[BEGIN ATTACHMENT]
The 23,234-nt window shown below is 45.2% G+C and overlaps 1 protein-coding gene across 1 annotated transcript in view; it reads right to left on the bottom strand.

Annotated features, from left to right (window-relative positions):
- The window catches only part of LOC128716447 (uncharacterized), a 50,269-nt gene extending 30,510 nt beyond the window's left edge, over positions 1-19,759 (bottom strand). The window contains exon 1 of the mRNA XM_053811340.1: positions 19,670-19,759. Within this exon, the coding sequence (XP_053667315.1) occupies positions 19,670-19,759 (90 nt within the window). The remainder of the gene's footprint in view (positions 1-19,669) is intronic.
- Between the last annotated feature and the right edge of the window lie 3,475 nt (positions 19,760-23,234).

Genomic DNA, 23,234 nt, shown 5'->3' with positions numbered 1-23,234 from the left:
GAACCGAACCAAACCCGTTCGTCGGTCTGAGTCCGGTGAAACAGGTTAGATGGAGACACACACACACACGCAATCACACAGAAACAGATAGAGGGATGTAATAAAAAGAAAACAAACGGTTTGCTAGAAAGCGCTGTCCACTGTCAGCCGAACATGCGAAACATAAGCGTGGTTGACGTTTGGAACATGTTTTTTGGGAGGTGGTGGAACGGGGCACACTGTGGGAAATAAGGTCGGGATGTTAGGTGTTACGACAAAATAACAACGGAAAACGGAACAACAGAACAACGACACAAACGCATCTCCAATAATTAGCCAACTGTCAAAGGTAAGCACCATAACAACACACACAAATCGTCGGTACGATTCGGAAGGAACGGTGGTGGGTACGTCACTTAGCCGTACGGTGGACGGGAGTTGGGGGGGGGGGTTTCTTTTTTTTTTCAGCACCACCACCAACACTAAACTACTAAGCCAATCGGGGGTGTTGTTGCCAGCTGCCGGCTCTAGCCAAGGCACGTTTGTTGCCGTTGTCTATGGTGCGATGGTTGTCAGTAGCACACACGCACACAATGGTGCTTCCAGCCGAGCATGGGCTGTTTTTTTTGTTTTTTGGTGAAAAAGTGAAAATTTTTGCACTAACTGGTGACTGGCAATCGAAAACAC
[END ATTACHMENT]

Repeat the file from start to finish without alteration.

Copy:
The 23,234-nt window shown below is 45.2% G+C and overlaps 1 protein-coding gene across 1 annotated transcript in view; it reads right to left on the bottom strand.

Annotated features, from left to right (window-relative positions):
- The window catches only part of LOC128716447 (uncharacterized), a 50,269-nt gene extending 30,510 nt beyond the window's left edge, over positions 1-19,759 (bottom strand). The window contains exon 1 of the mRNA XM_053811340.1: positions 19,670-19,759. Within this exon, the coding sequence (XP_053667315.1) occupies positions 19,670-19,759 (90 nt within the window). The remainder of the gene's footprint in view (positions 1-19,669) is intronic.
- Between the last annotated feature and the right edge of the window lie 3,475 nt (positions 19,760-23,234).

Genomic DNA, 23,234 nt, shown 5'->3' with positions numbered 1-23,234 from the left:
GAACCGAACCAAACCCGTTCGTCGGTCTGAGTCCGGTGAAACAGGTTAGATGGAGACACACACACACACGCAATCACACAGAAACAGATAGAGGGATGTAATAAAAAGAAAACAAACGGTTTGCTAGAAAGCGCTGTCCACTGTCAGCCGAACATGCGAAACATAAGCGTGGTTGACGTTTGGAACATGTTTTTTGGGAGGTGGTGGAACGGGGCACACTGTGGGAAATAAGGTCGGGATGTTAGGTGTTACGACAAAATAACAACGGAAAACGGAACAACAGAACAACGACACAAACGCATCTCCAATAATTAGCCAACTGTCAAAGGTAAGCACCATAACAACACACACAAATCGTCGGTACGATTCGGAAGGAACGGTGGTGGGTACGTCACTTAGCCGTACGGTGGACGGGAGTTGGGGGGGGGGGTTTCTTTTTTTTTTCAGCACCACCACCAACACTAAACTACTAAGCCAATCGGGGGTGTTGTTGCCAGCTGCCGGCTCTAGCCAAGGCACGTTTGTTGCCGTTGTCTATGGTGCGATGGTTGTCAGTAGCACACACGCACACAATGGTGCTTCCAGCCGAGCATGGGCTGTTTTTTTTGTTTTTTGGTGAAAAAGTGAAAATTTTTGCACTAACTGGTGACTGGCAATCGAAAACAC